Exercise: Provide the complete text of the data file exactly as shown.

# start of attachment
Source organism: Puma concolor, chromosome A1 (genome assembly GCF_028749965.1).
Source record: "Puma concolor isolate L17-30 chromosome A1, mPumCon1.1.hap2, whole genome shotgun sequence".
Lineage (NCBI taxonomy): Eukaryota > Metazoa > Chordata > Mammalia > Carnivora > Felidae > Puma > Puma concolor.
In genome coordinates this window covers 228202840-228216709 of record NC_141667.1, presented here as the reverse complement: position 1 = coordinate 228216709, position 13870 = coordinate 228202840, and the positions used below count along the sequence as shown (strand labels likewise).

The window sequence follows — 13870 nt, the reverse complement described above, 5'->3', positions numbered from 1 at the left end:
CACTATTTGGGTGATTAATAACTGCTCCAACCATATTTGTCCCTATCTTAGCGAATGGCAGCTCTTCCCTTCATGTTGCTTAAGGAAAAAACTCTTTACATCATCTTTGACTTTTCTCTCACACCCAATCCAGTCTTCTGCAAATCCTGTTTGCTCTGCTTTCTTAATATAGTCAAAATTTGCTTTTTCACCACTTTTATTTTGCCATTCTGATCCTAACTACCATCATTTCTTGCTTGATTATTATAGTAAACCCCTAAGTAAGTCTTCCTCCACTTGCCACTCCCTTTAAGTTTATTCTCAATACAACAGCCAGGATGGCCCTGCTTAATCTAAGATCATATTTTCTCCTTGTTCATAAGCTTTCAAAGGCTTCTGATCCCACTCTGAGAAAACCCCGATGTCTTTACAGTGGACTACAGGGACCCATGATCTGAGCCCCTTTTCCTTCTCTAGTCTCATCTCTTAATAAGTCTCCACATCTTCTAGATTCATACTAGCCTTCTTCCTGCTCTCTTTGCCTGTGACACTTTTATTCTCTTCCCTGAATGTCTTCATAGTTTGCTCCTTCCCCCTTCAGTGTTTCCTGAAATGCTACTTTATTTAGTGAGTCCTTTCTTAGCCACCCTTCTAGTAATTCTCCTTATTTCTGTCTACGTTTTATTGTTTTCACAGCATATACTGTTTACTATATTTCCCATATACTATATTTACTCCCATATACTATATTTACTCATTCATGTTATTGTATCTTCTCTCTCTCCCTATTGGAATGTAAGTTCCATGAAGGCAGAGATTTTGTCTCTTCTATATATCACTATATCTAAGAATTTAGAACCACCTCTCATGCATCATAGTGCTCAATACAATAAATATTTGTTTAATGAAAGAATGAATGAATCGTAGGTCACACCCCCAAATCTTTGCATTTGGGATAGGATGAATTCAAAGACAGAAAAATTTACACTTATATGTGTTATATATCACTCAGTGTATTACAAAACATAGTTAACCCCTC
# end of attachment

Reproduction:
Source organism: Puma concolor, chromosome A1 (genome assembly GCF_028749965.1).
Source record: "Puma concolor isolate L17-30 chromosome A1, mPumCon1.1.hap2, whole genome shotgun sequence".
Lineage (NCBI taxonomy): Eukaryota > Metazoa > Chordata > Mammalia > Carnivora > Felidae > Puma > Puma concolor.
In genome coordinates this window covers 228202840-228216709 of record NC_141667.1, presented here as the reverse complement: position 1 = coordinate 228216709, position 13870 = coordinate 228202840, and the positions used below count along the sequence as shown (strand labels likewise).

The window sequence follows — 13870 nt, the reverse complement described above, 5'->3', positions numbered from 1 at the left end:
CACTATTTGGGTGATTAATAACTGCTCCAACCATATTTGTCCCTATCTTAGCGAATGGCAGCTCTTCCCTTCATGTTGCTTAAGGAAAAAACTCTTTACATCATCTTTGACTTTTCTCTCACACCCAATCCAGTCTTCTGCAAATCCTGTTTGCTCTGCTTTCTTAATATAGTCAAAATTTGCTTTTTCACCACTTTTATTTTGCCATTCTGATCCTAACTACCATCATTTCTTGCTTGATTATTATAGTAAACCCCTAAGTAAGTCTTCCTCCACTTGCCACTCCCTTTAAGTTTATTCTCAATACAACAGCCAGGATGGCCCTGCTTAATCTAAGATCATATTTTCTCCTTGTTCATAAGCTTTCAAAGGCTTCTGATCCCACTCTGAGAAAACCCCGATGTCTTTACAGTGGACTACAGGGACCCATGATCTGAGCCCCTTTTCCTTCTCTAGTCTCATCTCTTAATAAGTCTCCACATCTTCTAGATTCATACTAGCCTTCTTCCTGCTCTCTTTGCCTGTGACACTTTTATTCTCTTCCCTGAATGTCTTCATAGTTTGCTCCTTCCCCCTTCAGTGTTTCCTGAAATGCTACTTTATTTAGTGAGTCCTTTCTTAGCCACCCTTCTAGTAATTCTCCTTATTTCTGTCTACGTTTTATTGTTTTCACAGCATATACTGTTTACTATATTTCCCATATACTATATTTACTCCCATATACTATATTTACTCATTCATGTTATTGTATCTTCTCTCTCTCCCTATTGGAATGTAAGTTCCATGAAGGCAGAGATTTTGTCTCTTCTATATATCACTATATCTAAGAATTTAGAACCACCTCTCATGCATCATAGTGCTCAATACAATAAATATTTGTTTAATGAAAGAATGAATGAATCGTAGGTCACACCCCCAAATCTTTGCATTTGGGATAGGATGAATTCAAAGACAGAAAAATTTACACTTATATGTGTTATATATCACTCAGTGTATTACAAAACATAGTTAACCCCTC